Happiness is a warm puppy?

14 Nov

On BBC Radio 4’s ‘Today’ programme this morning there was a report about an on-going study of the lifetime experiences of 268 men, conducted since 1940 by the Harvard Medical School. When he was probed on the question of how happy the men had been, George Vaillant, the Director of the project, said that for him ‘happiness’ is the wrong word, and ’emotional intelligence, skill at human relationships, joy, connection, resilience’ are far more appropriate. “Happiness is too close to hedonism, or getting lucky,” he added.

I can see the value of all the alternative words which he used, but ruling out the hedonistic element – ruling out pleasure, in other words – seems to me to be adopting an approach that ignores the importance of sensual experience in people’s lives. Epicurus would not have approved.

Professor Vaillant went on to say that establishing close human relationships was a big determinant of life expectancy among the people whom they studied.  Today, only 4 out of the 31 people in the study who had no close relationships are still alive, while more than one third of those who do have intimate relationships are still with us (and must now be in their 80s, I assume). “If you want to be happy and don’t have someone to trade smiles with,” the professor said, “Get yourself a puppy.”  Fair enough. But most people need a bit more than a pet, I feel, if they’re going to enjoy long-term happiness.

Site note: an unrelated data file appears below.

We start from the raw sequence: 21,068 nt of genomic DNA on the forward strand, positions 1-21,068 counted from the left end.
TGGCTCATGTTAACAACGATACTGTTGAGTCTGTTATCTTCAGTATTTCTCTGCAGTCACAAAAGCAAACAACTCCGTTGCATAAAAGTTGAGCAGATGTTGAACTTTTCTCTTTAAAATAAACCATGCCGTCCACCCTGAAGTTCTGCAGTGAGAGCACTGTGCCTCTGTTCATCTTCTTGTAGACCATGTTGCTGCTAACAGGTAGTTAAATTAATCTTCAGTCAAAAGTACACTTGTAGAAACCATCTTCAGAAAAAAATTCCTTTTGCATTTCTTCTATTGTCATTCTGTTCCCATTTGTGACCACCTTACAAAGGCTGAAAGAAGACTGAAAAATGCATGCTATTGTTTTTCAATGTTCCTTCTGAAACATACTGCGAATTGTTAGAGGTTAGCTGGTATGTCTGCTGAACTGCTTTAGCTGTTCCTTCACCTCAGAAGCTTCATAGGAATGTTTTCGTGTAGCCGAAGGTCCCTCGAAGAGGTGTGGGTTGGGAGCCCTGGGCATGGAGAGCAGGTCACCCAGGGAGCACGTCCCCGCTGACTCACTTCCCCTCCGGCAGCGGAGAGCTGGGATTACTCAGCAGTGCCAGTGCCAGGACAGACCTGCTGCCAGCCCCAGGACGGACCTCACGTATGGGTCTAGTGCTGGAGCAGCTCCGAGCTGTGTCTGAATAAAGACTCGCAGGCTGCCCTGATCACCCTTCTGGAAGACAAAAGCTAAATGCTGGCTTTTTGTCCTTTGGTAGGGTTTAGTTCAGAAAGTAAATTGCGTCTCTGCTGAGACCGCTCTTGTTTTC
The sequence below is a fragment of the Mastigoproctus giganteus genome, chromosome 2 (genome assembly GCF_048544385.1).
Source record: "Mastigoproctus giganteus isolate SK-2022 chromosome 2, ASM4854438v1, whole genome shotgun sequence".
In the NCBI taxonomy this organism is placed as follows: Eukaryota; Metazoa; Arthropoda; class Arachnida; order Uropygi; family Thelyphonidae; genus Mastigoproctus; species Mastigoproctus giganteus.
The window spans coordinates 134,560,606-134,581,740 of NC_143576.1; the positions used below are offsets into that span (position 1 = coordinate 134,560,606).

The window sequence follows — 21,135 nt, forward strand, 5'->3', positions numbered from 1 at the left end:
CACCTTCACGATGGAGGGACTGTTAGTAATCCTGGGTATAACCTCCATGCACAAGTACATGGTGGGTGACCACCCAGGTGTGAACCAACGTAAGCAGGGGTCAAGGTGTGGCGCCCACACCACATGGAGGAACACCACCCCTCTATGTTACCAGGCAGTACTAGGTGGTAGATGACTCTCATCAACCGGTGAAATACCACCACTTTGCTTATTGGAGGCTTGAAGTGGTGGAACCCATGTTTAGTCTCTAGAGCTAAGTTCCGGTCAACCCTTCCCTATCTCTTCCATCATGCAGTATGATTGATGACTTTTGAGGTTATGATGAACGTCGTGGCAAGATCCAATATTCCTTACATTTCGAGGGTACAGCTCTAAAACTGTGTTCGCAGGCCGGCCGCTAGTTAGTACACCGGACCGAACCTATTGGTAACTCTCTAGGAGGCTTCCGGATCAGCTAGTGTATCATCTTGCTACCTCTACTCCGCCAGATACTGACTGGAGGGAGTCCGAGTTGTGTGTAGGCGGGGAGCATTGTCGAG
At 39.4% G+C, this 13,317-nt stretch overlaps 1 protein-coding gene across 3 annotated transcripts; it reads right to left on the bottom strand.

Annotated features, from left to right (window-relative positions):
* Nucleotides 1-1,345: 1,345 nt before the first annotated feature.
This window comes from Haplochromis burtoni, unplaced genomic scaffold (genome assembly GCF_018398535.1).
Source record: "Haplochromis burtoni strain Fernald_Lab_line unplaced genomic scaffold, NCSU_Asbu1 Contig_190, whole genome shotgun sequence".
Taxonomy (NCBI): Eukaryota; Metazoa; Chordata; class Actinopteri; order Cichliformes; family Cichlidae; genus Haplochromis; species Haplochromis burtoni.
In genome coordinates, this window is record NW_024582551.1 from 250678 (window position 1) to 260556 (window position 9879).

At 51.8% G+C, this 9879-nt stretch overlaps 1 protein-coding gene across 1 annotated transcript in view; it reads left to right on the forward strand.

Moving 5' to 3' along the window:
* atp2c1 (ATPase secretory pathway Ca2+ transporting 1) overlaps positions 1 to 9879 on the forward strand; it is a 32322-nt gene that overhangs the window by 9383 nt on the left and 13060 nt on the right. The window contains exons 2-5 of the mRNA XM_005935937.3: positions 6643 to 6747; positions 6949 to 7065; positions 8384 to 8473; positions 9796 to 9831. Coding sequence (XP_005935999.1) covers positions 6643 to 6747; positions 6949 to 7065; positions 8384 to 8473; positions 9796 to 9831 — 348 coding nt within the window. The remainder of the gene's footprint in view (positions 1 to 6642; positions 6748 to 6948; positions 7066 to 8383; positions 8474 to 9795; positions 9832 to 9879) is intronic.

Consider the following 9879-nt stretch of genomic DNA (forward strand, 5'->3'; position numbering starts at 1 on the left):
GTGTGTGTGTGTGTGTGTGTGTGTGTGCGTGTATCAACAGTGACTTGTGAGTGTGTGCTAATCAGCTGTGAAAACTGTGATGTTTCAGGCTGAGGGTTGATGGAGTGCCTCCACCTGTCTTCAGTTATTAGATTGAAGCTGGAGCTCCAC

Incidentally, they really did use the word MEN on the programme. Did they mean that? Since the people chosen for the study were Harvard sophomores in 1940, I guess there’s a good chance that the subjects were indeed all men.Which makes this a much less valuable study than it might have been if the other half of the human race had been included.

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